The Zurich-based bank took out multiple adverts in British newspapers over the weekend as part of a damage-limitation effort after law enforcement agencies descended on three of its European offices Friday in a coordinated raid related to a tax evasion and money laundering probe.
Its stock sold off accordingly, dropping nearly 5% between Friday noon and Monday morning, to change hands as low as Sfr14.29 before paring that loss to around 3.3%. But the pain may only just be beginning for investors.
"Our top three shorts would be Credit Agricole (CRARY) , Credit Suisse and BBVA(BBVA) - Get Report but believe all of the above have the potential to ravage portfolio performance," said James Chappell, an analyst at Berenberg, in a recent note.
European banks have been some of the biggest beneficiaries of President Donald Trump's election victory, with the Stoxx Europe 600 Banks index rising 17.7% against a 14% advance for the broader Stoxx 600 benchmark, as global inflation and interest expectations evolved.
But Chappell thinks expectations "already look overly optimistic as the long-term negatives remain, the benefit from higher rates is over-estimated, the comparatives for non interest income get harder and credit is as good as it gets."
He could have a point: Credit Suisse posted a fourth quarter 2016 loss of Sfr1.9 billion ($1.88 billion) and has barely budged in terms of gains so far this year, rising just 0.6% against a 4% rise for the Banks benchmark.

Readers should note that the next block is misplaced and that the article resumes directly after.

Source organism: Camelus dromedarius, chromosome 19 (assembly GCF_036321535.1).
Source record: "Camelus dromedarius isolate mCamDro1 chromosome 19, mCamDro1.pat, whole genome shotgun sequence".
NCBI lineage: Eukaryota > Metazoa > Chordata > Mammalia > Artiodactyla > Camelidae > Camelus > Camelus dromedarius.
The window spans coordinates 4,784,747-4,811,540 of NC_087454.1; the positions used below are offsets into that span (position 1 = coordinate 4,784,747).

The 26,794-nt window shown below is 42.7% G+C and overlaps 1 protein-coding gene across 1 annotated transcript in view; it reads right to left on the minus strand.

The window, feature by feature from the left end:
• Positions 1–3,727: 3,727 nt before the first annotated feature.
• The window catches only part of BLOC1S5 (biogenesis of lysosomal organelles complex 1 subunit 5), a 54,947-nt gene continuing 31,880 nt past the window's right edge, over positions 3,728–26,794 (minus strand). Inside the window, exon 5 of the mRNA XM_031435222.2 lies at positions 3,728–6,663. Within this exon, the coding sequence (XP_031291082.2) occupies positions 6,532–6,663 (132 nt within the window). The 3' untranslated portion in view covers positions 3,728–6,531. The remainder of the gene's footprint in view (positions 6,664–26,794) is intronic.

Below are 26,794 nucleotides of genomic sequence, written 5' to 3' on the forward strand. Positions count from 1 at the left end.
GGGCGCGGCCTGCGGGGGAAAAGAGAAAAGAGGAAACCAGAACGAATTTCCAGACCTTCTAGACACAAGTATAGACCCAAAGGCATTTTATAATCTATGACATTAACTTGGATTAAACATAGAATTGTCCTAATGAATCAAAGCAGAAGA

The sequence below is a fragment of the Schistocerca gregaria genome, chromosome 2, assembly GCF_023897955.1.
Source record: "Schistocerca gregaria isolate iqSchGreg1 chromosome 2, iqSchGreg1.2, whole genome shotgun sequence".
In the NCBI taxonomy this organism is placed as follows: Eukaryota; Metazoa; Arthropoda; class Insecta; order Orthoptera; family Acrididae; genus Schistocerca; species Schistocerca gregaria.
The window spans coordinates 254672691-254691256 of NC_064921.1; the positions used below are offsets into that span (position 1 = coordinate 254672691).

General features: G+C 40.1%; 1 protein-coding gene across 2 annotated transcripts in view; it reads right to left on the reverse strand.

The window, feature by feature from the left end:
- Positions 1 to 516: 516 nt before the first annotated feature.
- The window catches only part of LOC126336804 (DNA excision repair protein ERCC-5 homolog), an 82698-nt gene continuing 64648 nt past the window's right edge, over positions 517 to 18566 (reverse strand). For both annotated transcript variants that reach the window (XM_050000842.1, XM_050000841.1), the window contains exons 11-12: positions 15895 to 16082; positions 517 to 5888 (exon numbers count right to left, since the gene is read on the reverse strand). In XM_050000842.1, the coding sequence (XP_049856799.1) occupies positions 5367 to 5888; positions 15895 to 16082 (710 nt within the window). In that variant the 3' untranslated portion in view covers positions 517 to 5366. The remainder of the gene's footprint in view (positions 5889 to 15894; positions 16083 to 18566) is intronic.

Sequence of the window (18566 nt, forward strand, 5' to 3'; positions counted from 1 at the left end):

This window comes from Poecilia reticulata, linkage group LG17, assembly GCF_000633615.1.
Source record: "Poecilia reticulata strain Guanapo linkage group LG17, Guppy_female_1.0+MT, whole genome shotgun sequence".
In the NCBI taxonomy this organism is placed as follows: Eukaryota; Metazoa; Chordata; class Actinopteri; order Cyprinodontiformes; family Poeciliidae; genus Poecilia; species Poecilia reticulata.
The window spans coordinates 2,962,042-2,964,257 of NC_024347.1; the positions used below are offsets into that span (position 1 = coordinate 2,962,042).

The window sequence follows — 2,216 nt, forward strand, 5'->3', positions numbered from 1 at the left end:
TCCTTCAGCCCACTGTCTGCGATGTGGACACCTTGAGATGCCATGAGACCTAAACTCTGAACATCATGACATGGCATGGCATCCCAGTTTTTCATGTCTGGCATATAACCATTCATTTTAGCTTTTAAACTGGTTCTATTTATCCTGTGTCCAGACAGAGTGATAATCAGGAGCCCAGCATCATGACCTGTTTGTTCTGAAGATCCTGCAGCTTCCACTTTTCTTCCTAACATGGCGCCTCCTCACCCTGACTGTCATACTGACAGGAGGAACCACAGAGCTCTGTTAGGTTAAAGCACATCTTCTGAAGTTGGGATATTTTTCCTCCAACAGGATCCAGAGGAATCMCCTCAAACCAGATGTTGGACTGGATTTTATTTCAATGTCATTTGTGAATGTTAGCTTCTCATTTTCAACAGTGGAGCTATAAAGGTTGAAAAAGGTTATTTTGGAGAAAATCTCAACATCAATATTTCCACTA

Added to this, a question mark is still hovering over the bank's capital buffer. CEO Tidjane Thiam said earlier this year that even with a CET1 ratio of 11.6% at the end of 2016, he was in a "more comfortable position from which to assess our capital options" and would instead look at a "broad range of options" alongside the idea of the partial sale of its Swiss business.
"We think that CS needs to raise at least (Sfr3 Billion) of external capital to begin discussions on material levels of capital return," Chappell said.
The bank has been flirting with the idea of an initial public offering of part of its Swiss unit for some time, although more recently reports have suggested it might prefer a sale of new shares instead.
Chappell also sees credit losses picking up from historic lows when rates begin to rise in Europe, which could exacerbate an already-bad problem with nonperforming loans and lead to more charges that eat into earnings.
Another problem for lenders like Credit Suisse will be changes to accounting rules, that come into effect in 2018, relating to the recognition of loan losses. These could also see loan loss charges picking up although nobody has been able to model quite how big the impact will be.
"No one wants to short banks, as little bad news can be seen on the horizon - that is where the opportunity lies."